By Jimmie Johnson III
The city of Lexington is proposing a real estate tax hike of 2.5 cents per $100 home valuation, and a 10 percent increase in water rates starting in July.
The city council will hold a public hearing on the fiscal year 2020 budget proposal on April 18 at Waddell Elementary School. City council members plan to vote on the budget May 2.
The city’s current real estate tax is $1.045 per $100 valuation of a house. Zillow.com estimates median home value in Lexington at $218,600. Under the proposal, the tax for such a house would increase by $54.65 per year.
Lexington City Council Member David Sigler said he is concerned about implementing both increases at the same time.
“Some folks might truly be able to absorb a tax increase, but when you add that to your water and sewer rate increase, plus you add the fact that your other bills go up every year,” he said. “It’s not easy for everyone, and you gotta be responsible with everyone’s dollars, even if they maybe can afford it or not.”
The Maury Service Authority provides water to the city of Lexington. Executive Director Jordan Combs said the MSA is raising the water rates it charges the city by 22 percent. He said the increase will pay for new employees and upkeep on aging equipment.
The city, in turn, is proposing that consumers pick up some of that increase. Lexington bills for combined water and sewer usage.
Sigler said there is no wiggle room with the 10 percent increase because it is based on calculations to offset the increase by the MSA.
Council member Leslie Straughan called the 2.5 cent real estate increase “concerning” when added to the water rate increase.
Outside services drive tax increase
This will be the first real estate tax increase since it increased by 2 cents in summer 2017. Finance Director Gary Swink said the increase is due to rising costs of outside services, such as the Rockbridge Area Department of Social Services and Rockbridge Regional Jail.
Straughan said she believes there is some room to bring the proposed real estate tax down.
She said the city could postpone several of its proposed expenditures in lieu of the tax increase. She identified non-essential areas as creating a new assistant city manager position, implementing a paperless document system called BoardDocs, and joining Virginia First Cities, a state advocacy coalition.
Straughan said the water rate increase should not affect residential areas too much. But she said it will have a significant effect on large users, such as Virginia Military Institute and Washington and Lee University.
VMI and W&L own 14 of the 20 buildings in Lexington that use the most water, according to city billing records from the past year.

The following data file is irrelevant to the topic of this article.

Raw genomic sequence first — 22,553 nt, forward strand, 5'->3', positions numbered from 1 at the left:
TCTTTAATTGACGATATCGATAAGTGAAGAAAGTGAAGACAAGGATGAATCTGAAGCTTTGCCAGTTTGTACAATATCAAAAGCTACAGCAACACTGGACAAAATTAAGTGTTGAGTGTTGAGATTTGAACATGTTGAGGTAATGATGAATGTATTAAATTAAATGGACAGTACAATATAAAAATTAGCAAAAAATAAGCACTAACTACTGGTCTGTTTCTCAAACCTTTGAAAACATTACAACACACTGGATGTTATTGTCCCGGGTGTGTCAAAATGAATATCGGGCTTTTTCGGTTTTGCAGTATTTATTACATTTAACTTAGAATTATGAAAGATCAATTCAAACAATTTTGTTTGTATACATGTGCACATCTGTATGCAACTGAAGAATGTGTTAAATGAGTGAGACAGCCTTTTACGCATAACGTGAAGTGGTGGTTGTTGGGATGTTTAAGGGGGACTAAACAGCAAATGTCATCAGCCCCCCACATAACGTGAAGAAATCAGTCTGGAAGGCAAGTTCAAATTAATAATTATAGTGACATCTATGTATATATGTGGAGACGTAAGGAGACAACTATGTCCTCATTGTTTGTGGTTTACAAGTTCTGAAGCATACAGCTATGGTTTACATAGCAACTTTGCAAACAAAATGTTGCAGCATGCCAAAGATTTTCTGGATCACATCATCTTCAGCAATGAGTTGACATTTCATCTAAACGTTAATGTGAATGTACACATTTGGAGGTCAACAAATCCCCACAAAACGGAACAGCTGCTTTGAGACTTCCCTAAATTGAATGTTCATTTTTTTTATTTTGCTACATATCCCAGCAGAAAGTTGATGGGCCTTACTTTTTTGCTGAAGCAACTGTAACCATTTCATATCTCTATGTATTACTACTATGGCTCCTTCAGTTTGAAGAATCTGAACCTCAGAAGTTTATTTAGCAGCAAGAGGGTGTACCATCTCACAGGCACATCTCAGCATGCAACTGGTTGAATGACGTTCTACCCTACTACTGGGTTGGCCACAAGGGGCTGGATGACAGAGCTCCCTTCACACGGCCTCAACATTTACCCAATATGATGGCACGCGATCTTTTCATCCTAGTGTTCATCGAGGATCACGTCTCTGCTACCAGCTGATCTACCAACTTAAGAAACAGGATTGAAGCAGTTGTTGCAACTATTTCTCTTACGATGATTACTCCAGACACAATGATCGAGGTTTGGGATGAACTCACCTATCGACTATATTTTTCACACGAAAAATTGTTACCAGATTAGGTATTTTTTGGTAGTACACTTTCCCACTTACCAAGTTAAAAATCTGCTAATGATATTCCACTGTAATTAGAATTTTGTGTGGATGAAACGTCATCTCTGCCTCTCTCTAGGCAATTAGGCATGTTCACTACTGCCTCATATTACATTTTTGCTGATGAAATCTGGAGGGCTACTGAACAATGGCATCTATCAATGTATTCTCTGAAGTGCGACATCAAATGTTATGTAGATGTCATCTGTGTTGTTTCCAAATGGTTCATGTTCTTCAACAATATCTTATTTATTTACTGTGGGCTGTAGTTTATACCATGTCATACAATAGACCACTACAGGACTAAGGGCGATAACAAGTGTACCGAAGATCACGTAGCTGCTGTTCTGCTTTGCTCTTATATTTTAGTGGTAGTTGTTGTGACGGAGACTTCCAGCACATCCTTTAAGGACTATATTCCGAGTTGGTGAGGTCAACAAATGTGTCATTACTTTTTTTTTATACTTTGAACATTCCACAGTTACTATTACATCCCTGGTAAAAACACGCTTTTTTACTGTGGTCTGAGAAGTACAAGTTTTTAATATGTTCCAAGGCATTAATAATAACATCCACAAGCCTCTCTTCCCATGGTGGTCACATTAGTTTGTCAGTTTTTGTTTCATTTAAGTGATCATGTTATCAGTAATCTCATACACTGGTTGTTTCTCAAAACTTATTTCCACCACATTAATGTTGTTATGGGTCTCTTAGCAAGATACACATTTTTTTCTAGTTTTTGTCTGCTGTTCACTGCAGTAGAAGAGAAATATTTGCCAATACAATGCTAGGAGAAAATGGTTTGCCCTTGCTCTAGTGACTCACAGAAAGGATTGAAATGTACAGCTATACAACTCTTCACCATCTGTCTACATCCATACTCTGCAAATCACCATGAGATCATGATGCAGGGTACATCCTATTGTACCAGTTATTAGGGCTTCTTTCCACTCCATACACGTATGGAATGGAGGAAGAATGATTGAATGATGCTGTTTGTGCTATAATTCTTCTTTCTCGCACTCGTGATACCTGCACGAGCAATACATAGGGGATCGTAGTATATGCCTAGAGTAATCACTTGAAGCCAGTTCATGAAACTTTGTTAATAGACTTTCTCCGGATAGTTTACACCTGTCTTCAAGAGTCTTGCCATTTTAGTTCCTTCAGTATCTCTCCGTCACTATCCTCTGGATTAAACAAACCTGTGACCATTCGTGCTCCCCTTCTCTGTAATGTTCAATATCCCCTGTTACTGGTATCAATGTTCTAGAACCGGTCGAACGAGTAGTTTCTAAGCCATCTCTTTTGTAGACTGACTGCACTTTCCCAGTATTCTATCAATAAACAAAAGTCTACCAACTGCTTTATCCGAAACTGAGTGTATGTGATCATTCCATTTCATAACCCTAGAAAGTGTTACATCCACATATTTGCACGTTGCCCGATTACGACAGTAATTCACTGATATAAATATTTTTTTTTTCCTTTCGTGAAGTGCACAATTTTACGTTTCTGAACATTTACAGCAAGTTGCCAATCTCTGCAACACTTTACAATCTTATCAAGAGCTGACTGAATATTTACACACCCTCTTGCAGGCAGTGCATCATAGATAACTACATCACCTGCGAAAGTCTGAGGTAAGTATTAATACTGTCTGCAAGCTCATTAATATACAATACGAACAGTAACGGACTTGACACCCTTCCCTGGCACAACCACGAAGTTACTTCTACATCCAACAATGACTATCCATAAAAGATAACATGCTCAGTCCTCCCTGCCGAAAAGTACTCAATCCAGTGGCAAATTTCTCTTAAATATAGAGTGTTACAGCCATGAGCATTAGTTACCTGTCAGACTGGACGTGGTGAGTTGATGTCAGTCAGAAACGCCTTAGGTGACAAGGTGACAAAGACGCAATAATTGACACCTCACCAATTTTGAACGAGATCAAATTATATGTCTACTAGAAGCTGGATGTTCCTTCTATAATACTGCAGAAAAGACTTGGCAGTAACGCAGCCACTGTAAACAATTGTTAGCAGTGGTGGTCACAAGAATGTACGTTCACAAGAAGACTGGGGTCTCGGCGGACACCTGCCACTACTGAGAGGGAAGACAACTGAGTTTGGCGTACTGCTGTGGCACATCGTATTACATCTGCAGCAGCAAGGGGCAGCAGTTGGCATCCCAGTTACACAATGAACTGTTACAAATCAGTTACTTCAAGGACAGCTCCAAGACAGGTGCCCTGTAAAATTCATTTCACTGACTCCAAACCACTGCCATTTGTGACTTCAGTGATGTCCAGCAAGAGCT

“The increase will not be insignificant for us, but the increase is something we can take care of within our existing budget,” Stewart MacInnis, VMI director of communications and marketing, said in a statement.
Drewry Sackett, W&L associate director of communications and public affairs, said in an email that based on conversations with the city and preliminary analysis of the rate increase, W&L’s water and sewer bill will likely increase by about $80,000 next year.
University Florists owner Carolyn Tolley said her shop uses about 700 cubic feet or (5,200 gallons) of water every two months. She said she will quickly see the water rate increase reflect in her rent.
Water cost increase will trickle down
“It’s going to affect rent, and if it affects our rent, then it affects cost of goods,” she said. “It’s going to trickle down to all aspects.”
Tolley said coupling the real estate tax increase with the water rate is worrisome, “when you put them collectively together.”
Other items in the city’s proposed budget include:
· A 2 percent increase in teacher salaries and a 3 percent raise for school staff members.
· Plans to discontinue paper collection in the city’s recycling program.
· A 19 percent increase in health insurance premiums for employees, which the city will completely absorb. Funds will be available for schools to maintain current contribution ratios.
· The fire department will receive funding for a new full-time firefighter.
City Manager Noah Simon usually leads the council in adopting the budget. But he is leaving his position at the end of April to become the assistant town manager of Westlake, Texas. Straughan said Finance Director Gary Swink will lead the budget process once Simon leaves.
Sigler said the council will adjust to Simon’s leaving midway through the budget adoption.
“It’s going to be a big loss with Noah leaving, but we will be ok,” he said. “We are gonna make him work until he leaves.”